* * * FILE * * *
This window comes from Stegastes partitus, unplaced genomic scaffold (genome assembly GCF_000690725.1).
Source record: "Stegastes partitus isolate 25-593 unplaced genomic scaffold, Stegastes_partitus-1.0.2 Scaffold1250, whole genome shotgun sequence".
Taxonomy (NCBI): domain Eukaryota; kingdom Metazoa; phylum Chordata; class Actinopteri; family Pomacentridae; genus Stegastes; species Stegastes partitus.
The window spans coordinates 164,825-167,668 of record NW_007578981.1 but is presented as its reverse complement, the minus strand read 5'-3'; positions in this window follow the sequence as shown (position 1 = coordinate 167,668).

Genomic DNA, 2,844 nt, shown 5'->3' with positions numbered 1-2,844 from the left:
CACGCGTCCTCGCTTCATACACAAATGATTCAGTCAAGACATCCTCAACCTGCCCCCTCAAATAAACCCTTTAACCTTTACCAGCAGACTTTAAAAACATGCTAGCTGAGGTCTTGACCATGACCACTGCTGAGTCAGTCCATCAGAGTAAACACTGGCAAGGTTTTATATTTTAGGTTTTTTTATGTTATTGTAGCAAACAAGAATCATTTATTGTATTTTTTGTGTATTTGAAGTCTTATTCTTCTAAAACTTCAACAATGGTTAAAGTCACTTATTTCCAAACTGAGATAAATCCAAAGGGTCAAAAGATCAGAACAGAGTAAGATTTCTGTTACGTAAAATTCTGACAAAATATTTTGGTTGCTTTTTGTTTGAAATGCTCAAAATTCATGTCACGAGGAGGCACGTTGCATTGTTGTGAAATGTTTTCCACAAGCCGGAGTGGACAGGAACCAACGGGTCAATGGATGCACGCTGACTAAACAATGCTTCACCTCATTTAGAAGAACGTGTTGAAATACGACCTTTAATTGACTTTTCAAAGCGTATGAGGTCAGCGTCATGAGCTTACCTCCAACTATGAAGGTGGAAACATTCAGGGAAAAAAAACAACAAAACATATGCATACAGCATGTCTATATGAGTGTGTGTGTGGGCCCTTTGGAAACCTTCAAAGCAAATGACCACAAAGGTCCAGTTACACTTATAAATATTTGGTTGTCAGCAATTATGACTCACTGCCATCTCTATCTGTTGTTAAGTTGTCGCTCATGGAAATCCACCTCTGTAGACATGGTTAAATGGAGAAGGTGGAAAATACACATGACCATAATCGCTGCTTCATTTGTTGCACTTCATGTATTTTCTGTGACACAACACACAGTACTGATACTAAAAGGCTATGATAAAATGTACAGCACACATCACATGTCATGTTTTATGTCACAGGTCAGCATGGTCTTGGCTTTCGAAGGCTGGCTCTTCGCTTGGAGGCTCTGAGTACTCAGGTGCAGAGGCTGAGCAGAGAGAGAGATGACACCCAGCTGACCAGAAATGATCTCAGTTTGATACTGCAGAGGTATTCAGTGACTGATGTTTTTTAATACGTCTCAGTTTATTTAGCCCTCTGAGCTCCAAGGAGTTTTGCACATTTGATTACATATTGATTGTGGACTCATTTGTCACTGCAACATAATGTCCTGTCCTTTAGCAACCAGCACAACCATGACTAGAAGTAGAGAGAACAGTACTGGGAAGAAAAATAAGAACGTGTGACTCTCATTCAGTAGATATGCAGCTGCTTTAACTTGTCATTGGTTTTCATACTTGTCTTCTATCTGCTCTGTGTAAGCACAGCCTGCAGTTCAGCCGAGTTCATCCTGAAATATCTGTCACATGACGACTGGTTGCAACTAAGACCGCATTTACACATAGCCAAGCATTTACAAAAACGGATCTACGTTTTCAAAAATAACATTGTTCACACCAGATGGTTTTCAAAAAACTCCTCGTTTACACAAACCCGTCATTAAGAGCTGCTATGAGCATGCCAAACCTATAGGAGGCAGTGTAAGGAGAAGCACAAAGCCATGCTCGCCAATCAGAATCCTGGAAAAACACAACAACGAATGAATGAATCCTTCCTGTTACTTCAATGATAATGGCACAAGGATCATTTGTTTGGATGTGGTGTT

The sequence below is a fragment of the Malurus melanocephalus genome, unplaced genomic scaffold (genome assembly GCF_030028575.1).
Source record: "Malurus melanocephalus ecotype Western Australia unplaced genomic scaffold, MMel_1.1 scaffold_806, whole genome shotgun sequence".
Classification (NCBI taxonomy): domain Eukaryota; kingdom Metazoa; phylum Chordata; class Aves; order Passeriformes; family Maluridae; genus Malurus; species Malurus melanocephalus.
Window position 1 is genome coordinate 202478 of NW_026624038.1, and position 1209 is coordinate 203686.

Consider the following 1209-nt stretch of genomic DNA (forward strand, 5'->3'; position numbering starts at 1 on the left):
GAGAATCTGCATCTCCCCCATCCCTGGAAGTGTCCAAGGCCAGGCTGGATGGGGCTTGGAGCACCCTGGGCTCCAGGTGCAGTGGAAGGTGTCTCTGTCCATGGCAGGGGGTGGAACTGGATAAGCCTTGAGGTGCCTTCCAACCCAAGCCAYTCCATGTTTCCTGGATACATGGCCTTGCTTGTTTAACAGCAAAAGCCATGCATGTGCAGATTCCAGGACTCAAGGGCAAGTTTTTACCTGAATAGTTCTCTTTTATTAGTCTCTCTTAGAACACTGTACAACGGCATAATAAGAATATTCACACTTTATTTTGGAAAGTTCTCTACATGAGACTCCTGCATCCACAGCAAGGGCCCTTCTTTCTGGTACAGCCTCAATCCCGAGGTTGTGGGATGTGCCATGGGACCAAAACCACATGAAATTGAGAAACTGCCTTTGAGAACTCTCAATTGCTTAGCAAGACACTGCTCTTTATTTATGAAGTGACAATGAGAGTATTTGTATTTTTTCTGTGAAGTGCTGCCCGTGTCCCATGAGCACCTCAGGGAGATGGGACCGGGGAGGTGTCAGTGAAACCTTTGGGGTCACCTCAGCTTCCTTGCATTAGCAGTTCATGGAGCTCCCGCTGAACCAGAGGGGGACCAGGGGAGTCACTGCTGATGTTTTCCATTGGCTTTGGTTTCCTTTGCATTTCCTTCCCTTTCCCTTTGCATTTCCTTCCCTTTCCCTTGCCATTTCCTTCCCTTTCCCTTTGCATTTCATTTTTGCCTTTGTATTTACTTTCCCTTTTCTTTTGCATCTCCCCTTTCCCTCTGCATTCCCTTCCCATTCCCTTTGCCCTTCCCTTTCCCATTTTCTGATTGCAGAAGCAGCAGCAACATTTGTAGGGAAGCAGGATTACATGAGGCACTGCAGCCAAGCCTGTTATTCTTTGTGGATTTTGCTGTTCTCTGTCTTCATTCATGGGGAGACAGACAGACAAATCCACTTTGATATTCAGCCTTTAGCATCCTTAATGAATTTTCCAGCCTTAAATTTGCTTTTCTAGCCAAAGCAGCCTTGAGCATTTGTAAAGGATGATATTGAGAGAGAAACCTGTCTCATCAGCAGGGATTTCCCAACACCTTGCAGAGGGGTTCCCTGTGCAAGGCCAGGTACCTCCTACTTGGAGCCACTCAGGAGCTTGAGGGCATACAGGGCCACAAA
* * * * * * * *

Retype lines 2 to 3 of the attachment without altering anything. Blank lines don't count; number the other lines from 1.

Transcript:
Source record: "Stegastes partitus isolate 25-593 unplaced genomic scaffold, Stegastes_partitus-1.0.2 Scaffold1250, whole genome shotgun sequence".
Taxonomy (NCBI): domain Eukaryota; kingdom Metazoa; phylum Chordata; class Actinopteri; family Pomacentridae; genus Stegastes; species Stegastes partitus.